“We’re a family-run operation and we cater to families, we certainly want everyone to have an enjoyable experience and don’t want any child to feel like they can’t have the same experience as everyone else,” explained Greg Carter with CEC Theatres. “Every theater in the country doesn’t allow outside food or beverages, but if a parent comes up to a manager and discreetly explains that their child has a food allergy we are happy to allow them to have a small snack pack.”
For DeMars, she has spoken to managers more than once at Northwoods Cinema 10 to explain her daughter’s food allergy, stating that she has always received accommodation from the staff.
“We have resorted to putting [Irene’s] own food treats in a small backpack and bringing them in, and I have spoken with management who said that was fine,” she explained. “However, I know that other children who have brought in their own food for the same reason have been refused service, which is against the Americans With Disabilities Act.”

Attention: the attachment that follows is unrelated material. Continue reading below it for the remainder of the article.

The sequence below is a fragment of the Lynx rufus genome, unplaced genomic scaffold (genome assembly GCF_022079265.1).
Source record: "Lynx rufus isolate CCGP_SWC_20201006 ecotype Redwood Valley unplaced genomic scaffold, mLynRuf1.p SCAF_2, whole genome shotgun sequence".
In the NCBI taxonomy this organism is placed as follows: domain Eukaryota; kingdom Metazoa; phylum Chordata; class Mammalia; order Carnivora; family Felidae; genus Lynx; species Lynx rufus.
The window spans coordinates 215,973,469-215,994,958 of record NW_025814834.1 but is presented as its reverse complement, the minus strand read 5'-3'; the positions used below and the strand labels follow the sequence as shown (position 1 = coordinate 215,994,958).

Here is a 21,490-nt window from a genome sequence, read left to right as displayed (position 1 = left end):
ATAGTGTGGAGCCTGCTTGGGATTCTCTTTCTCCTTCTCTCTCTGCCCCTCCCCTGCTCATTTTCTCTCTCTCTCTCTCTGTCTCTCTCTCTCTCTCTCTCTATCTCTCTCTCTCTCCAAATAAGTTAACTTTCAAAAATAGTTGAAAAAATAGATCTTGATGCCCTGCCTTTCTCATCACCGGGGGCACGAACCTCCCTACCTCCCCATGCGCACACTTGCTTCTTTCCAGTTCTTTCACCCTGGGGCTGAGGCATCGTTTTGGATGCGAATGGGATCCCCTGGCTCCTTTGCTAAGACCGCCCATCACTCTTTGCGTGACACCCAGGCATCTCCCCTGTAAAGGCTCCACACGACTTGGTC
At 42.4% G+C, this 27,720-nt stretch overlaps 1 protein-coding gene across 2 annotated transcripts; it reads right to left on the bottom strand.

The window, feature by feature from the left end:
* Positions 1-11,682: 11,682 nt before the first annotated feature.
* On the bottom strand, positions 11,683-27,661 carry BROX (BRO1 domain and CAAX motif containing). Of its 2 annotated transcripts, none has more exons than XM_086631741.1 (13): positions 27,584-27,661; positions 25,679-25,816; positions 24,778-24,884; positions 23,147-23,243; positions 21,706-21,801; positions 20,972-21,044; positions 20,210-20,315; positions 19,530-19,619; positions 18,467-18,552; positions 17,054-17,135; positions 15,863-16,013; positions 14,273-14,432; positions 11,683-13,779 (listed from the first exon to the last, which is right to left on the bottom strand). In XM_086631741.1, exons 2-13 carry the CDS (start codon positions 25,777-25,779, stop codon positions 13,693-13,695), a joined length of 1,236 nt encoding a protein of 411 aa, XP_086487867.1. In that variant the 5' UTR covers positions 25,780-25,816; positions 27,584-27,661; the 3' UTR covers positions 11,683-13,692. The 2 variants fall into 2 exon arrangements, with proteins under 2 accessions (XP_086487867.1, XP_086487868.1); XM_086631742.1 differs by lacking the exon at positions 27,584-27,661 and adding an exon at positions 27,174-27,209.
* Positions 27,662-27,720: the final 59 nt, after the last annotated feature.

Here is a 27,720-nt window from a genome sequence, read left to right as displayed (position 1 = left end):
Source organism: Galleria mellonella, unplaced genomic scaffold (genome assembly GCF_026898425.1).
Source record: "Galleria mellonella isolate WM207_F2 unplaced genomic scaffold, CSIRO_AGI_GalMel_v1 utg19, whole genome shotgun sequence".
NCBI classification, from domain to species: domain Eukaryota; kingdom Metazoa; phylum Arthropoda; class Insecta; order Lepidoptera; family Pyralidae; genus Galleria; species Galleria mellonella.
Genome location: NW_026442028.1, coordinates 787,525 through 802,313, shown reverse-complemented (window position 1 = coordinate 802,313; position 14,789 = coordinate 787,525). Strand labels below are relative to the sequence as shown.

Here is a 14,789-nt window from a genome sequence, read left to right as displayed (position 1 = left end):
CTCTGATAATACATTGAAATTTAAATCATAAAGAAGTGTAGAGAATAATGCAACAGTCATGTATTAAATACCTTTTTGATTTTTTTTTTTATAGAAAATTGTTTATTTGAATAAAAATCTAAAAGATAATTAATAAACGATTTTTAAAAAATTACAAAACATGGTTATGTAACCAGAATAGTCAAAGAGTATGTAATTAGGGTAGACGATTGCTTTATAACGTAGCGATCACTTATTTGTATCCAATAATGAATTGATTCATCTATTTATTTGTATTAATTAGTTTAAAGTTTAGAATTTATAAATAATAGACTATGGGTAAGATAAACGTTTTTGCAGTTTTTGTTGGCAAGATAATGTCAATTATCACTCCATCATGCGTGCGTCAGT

Carter stated that not allowing people — even those with allergies — to bring in outside food is not a case of discrimination because there is no requirement to eat while at a movie theater. He does, however, understand that having snacks while seeing a movie on the big screen is all part of the theater experience.
“Managers have some discretion and it all comes down to common sense. We are in the business of selling concessions, but we’re not greedy either,” Carter stated. “We try to help the best we can and be more accommodating to more people.”
“It’s just a huge sense of relief,” Nielsen said to learn that theater management is willing to work with children who have food allergies. “I just want my son to feel safe and not have so much anxiety when he’s out in public.”